The color key used above is explained here. The following names are identifiers reserved to art: process_name, source, physics, producers, analyzers, filters, trigger_paths, end_paths, outputs. To be a little more precise, FHiCL names obey scoping rules similar to C++; therefore the identifier process_name is really only reserved to art within the outermost scope; but it would seem to be needlessly confusing to use process_name as the name of a parameter within some other scope. The names trigger_paths and end_paths are artifacts of the first use of the CMS framework, to simulate the several hundred parallel paths within the CMS trigger; their meaning should be come clear after reading the remainder of this page.

The following are module labels: aProducer, bProducer, checkAll, selectMode0, selectMode1, out0, out1 . For a module label you may choose any name so long as it is unique within a job and is not one of the names reserved to art.

The following are names of paths: mode0, mode1, outputFiles, analyzermods. For the name of a path you may choose any name so long as it is unique within a job and is not one of the names reserved to art. Any name that is a top level name inside of the physics parameter set is either a reserved name or it is the name of a path.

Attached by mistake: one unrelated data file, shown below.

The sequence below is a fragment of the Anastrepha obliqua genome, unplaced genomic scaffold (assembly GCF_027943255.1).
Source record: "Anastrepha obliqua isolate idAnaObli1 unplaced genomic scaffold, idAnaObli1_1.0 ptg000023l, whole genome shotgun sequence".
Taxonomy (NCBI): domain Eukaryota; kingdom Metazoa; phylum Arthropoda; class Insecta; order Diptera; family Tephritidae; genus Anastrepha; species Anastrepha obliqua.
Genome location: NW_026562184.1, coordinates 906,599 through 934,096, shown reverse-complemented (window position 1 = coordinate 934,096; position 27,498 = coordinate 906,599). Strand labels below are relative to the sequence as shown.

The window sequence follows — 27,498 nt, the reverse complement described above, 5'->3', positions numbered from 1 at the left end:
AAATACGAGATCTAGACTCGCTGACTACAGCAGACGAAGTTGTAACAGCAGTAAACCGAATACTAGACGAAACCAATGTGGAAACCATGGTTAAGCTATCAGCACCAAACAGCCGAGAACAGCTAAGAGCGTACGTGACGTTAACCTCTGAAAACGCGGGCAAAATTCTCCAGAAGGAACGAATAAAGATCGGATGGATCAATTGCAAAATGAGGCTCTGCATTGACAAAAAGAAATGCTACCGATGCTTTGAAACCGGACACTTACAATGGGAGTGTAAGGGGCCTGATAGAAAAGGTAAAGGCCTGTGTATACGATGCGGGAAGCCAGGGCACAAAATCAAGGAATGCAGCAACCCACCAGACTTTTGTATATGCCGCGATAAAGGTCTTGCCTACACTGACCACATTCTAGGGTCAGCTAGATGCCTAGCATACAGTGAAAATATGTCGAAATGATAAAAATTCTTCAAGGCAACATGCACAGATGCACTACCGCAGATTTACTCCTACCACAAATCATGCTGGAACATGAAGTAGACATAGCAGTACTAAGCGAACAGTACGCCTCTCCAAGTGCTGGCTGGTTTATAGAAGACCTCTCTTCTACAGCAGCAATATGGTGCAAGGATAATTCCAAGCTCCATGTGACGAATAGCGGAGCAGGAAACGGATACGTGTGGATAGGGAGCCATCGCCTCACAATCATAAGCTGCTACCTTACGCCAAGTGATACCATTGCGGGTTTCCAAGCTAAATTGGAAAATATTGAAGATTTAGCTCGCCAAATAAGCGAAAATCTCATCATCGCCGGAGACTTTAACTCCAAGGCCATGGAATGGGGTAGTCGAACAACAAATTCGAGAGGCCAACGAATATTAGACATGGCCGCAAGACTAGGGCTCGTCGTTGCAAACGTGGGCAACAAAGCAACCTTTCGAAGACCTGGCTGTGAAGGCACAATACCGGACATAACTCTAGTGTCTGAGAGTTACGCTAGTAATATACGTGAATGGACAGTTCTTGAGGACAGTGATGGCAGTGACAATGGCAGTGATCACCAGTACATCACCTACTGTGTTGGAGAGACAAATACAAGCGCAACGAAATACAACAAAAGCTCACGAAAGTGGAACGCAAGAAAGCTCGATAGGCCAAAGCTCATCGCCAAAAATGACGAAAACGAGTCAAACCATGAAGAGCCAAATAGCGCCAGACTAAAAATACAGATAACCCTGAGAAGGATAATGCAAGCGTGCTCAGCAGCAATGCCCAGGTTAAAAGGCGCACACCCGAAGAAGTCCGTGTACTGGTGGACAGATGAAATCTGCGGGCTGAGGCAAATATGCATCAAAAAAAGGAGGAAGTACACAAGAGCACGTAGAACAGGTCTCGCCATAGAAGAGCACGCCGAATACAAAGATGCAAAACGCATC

When understanding a FHiCL document it is important to recognize which identifiers are module labels and which are path names. It is also important to recognize that paths are lists of module labels, while the two reserved names, trigger_paths and end_paths are lists of paths. Finally, it is important to distinguish between a class that is a module and instances of that module class, each uniquely identified by a module label.

Art has several rules that were recommended practices in the old framework but which were not strictly enforced by that framework. Art enforces some of these rules and will, soon, enforce all of them:

This example happens to separate the analyzer modules and the output modules into separate paths; that might be convenient at some times but it is not necessary. One would also get the same behaviour from,

  xxx: [ checkAll, out0, out1 ]

  end_paths : [ xxx ]
On the other hand, keeping trigger paths separate has real meaning.